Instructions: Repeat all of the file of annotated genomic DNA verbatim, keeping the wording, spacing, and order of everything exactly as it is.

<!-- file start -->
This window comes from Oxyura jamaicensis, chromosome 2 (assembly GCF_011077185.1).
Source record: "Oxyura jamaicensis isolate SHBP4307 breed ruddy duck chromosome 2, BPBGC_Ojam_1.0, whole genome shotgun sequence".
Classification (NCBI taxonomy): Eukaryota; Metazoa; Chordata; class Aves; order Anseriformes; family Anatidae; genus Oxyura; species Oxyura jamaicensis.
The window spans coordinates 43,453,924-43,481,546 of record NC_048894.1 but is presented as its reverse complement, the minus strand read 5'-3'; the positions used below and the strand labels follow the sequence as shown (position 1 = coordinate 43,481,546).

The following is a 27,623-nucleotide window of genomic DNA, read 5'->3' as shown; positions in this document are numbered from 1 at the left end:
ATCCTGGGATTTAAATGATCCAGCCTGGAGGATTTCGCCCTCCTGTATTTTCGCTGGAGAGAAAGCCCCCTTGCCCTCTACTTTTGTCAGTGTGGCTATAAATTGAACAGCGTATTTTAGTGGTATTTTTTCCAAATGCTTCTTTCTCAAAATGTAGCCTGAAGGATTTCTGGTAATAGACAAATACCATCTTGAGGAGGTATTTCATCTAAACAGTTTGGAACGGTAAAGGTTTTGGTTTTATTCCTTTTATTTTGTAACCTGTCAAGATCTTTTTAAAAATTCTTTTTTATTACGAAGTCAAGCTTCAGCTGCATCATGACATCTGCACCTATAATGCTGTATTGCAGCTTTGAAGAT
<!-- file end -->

This window comes from Oxyura jamaicensis, chromosome 2 (assembly GCF_011077185.1).
Source record: "Oxyura jamaicensis isolate SHBP4307 breed ruddy duck chromosome 2, BPBGC_Ojam_1.0, whole genome shotgun sequence".
Classification (NCBI taxonomy): Eukaryota; Metazoa; Chordata; class Aves; order Anseriformes; family Anatidae; genus Oxyura; species Oxyura jamaicensis.
The window spans coordinates 43,453,924-43,481,546 of record NC_048894.1 but is presented as its reverse complement, the minus strand read 5'-3'; the positions used below and the strand labels follow the sequence as shown (position 1 = coordinate 43,481,546).

The following is a 27,623-nucleotide window of genomic DNA, read 5'->3' as shown; positions in this document are numbered from 1 at the left end:
ATCCTGGGATTTAAATGATCCAGCCTGGAGGATTTCGCCCTCCTGTATTTTCGCTGGAGAGAAAGCCCCCTTGCCCTCTACTTTTGTCAGTGTGGCTATAAATTGAACAGCGTATTTTAGTGGTATTTTTTCCAAATGCTTCTTTCTCAAAATGTAGCCTGAAGGATTTCTGGTAATAGACAAATACCATCTTGAGGAGGTATTTCATCTAAACAGTTTGGAACGGTAAAGGTTTTGGTTTTATTCCTTTTATTTTGTAACCTGTCAAGATCTTTTTAAAAATTCTTTTTTATTACGAAGTCAAGCTTCAGCTGCATCATGACATCTGCACCTATAATGCTGTATTGCAGCTTTGAAGAT